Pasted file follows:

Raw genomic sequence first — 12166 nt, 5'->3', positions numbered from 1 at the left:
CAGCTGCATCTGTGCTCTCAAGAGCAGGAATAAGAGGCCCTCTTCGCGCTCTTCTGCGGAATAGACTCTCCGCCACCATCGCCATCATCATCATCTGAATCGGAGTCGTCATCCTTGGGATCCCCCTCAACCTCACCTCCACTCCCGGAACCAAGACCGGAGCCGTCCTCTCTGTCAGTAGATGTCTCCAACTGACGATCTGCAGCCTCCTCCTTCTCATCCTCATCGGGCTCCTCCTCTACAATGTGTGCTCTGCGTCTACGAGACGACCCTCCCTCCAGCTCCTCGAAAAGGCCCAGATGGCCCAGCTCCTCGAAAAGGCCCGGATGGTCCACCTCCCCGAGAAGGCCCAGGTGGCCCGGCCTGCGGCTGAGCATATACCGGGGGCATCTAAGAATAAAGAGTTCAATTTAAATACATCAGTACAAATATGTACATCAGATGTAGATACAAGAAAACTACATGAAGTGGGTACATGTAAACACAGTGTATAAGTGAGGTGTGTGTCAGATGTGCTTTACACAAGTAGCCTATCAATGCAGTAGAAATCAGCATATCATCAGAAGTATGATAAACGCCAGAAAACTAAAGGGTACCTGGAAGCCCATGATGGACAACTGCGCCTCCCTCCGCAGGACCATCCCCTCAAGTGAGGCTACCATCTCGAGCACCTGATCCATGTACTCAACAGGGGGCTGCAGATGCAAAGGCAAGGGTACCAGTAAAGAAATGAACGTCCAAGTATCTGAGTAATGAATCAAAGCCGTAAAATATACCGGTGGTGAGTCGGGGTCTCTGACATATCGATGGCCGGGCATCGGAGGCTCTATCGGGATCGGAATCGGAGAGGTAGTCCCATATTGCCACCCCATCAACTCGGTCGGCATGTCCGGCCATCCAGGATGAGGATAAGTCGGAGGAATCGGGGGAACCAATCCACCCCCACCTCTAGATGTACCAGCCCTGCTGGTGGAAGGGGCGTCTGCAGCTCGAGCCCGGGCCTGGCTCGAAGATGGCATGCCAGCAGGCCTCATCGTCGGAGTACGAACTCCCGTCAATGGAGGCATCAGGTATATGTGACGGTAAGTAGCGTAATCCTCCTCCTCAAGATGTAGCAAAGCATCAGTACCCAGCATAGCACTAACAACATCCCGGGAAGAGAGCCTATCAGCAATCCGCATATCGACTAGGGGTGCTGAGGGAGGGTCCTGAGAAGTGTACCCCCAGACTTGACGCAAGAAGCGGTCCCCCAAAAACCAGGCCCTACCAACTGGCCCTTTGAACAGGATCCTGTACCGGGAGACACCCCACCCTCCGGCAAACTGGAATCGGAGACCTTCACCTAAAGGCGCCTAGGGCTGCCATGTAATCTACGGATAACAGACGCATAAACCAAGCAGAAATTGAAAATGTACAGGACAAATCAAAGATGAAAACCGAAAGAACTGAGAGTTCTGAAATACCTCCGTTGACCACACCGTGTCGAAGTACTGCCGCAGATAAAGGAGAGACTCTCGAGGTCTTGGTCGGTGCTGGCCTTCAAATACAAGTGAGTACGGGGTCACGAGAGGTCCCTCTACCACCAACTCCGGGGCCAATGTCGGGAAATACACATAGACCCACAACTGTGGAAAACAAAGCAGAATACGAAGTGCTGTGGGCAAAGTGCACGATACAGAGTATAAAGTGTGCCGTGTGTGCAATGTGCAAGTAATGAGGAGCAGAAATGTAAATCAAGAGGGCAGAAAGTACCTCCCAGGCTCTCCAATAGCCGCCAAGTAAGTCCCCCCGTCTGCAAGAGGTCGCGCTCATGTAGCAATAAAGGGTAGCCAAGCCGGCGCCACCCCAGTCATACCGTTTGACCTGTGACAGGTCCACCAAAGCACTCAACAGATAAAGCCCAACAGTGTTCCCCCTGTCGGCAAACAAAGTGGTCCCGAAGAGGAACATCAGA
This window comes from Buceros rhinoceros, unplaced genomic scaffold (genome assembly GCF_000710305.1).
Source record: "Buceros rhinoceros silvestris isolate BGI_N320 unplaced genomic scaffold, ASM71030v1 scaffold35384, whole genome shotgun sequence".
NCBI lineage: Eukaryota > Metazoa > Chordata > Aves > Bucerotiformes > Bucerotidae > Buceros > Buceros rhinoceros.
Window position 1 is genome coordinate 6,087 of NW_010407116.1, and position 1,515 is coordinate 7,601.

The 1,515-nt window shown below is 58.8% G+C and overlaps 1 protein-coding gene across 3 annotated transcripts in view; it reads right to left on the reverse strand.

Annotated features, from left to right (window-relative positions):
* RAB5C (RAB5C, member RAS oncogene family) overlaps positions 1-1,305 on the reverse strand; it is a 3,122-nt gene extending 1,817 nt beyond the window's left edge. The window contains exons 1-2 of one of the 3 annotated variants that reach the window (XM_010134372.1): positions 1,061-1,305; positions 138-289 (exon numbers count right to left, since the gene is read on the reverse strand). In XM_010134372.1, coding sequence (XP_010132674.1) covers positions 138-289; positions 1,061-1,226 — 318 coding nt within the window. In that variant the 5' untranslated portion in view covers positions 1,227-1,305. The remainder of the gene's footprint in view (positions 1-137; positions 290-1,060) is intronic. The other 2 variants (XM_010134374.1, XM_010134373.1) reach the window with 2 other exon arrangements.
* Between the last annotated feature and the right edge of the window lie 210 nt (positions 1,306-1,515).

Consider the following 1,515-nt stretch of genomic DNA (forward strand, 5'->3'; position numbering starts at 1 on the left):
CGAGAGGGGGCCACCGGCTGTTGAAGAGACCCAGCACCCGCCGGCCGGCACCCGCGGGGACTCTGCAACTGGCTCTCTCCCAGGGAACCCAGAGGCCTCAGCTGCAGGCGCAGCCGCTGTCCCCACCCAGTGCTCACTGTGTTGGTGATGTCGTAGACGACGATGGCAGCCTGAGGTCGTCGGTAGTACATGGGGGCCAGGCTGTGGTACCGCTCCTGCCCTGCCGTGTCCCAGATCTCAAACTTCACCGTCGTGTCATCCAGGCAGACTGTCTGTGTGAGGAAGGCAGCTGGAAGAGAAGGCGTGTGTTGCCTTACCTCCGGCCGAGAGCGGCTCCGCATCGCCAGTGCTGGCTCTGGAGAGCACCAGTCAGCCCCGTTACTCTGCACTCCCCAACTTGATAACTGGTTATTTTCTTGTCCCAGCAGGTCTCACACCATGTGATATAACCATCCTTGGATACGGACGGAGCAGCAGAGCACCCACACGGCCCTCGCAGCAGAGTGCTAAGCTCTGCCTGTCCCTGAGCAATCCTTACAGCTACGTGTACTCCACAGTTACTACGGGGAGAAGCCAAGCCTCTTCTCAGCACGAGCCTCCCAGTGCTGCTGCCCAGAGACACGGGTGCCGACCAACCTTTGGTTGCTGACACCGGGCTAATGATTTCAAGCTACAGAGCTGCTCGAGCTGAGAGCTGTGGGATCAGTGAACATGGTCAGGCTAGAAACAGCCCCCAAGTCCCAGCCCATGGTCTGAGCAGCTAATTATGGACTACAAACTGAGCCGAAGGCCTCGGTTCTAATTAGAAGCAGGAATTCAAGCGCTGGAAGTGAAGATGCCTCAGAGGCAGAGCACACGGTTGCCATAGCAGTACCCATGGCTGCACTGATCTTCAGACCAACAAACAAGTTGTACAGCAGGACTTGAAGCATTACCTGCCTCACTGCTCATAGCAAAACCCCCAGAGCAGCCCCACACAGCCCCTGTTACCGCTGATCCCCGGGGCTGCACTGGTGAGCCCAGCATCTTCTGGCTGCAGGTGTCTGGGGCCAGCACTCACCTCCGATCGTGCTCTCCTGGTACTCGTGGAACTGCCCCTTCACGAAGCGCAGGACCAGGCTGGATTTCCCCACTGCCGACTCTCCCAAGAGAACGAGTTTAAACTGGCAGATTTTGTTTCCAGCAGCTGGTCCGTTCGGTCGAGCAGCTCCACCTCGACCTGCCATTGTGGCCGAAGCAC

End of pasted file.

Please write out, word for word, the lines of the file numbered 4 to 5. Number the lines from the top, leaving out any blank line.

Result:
Source record: "Buceros rhinoceros silvestris isolate BGI_N320 unplaced genomic scaffold, ASM71030v1 scaffold35384, whole genome shotgun sequence".
NCBI lineage: Eukaryota > Metazoa > Chordata > Aves > Bucerotiformes > Bucerotidae > Buceros > Buceros rhinoceros.